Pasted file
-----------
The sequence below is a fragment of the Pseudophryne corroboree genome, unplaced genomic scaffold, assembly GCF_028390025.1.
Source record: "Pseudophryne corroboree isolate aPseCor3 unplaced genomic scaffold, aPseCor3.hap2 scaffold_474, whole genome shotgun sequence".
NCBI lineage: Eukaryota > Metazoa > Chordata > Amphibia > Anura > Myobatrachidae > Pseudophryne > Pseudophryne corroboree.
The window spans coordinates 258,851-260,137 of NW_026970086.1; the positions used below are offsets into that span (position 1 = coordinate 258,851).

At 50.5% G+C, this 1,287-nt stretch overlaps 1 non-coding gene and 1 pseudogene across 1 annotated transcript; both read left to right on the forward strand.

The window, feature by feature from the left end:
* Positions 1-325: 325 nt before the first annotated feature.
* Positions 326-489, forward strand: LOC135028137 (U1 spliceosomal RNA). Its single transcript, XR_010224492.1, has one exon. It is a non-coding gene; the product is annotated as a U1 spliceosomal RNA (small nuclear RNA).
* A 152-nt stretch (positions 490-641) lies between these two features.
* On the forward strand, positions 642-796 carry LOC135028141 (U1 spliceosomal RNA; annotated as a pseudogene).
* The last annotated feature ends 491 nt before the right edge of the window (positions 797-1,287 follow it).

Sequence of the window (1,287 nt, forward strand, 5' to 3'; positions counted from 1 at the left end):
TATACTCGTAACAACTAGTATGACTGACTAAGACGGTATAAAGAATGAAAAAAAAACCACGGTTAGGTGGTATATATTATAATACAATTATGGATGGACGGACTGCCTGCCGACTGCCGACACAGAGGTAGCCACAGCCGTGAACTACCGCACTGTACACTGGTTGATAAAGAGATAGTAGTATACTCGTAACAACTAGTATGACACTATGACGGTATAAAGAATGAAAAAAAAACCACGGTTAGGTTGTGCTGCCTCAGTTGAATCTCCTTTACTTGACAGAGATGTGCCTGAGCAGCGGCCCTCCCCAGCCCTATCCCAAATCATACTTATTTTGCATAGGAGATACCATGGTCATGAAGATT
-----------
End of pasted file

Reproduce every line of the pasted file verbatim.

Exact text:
The sequence below is a fragment of the Pseudophryne corroboree genome, unplaced genomic scaffold, assembly GCF_028390025.1.
Source record: "Pseudophryne corroboree isolate aPseCor3 unplaced genomic scaffold, aPseCor3.hap2 scaffold_474, whole genome shotgun sequence".
NCBI lineage: Eukaryota > Metazoa > Chordata > Amphibia > Anura > Myobatrachidae > Pseudophryne > Pseudophryne corroboree.
The window spans coordinates 258,851-260,137 of NW_026970086.1; the positions used below are offsets into that span (position 1 = coordinate 258,851).

At 50.5% G+C, this 1,287-nt stretch overlaps 1 non-coding gene and 1 pseudogene across 1 annotated transcript; both read left to right on the forward strand.

The window, feature by feature from the left end:
* Positions 1-325: 325 nt before the first annotated feature.
* Positions 326-489, forward strand: LOC135028137 (U1 spliceosomal RNA). Its single transcript, XR_010224492.1, has one exon. It is a non-coding gene; the product is annotated as a U1 spliceosomal RNA (small nuclear RNA).
* A 152-nt stretch (positions 490-641) lies between these two features.
* On the forward strand, positions 642-796 carry LOC135028141 (U1 spliceosomal RNA; annotated as a pseudogene).
* The last annotated feature ends 491 nt before the right edge of the window (positions 797-1,287 follow it).

Sequence of the window (1,287 nt, forward strand, 5' to 3'; positions counted from 1 at the left end):
TATACTCGTAACAACTAGTATGACTGACTAAGACGGTATAAAGAATGAAAAAAAAACCACGGTTAGGTGGTATATATTATAATACAATTATGGATGGACGGACTGCCTGCCGACTGCCGACACAGAGGTAGCCACAGCCGTGAACTACCGCACTGTACACTGGTTGATAAAGAGATAGTAGTATACTCGTAACAACTAGTATGACACTATGACGGTATAAAGAATGAAAAAAAAACCACGGTTAGGTTGTGCTGCCTCAGTTGAATCTCCTTTACTTGACAGAGATGTGCCTGAGCAGCGGCCCTCCCCAGCCCTATCCCAAATCATACTTATTTTGCATAGGAGATACCATGGTCATGAAGATT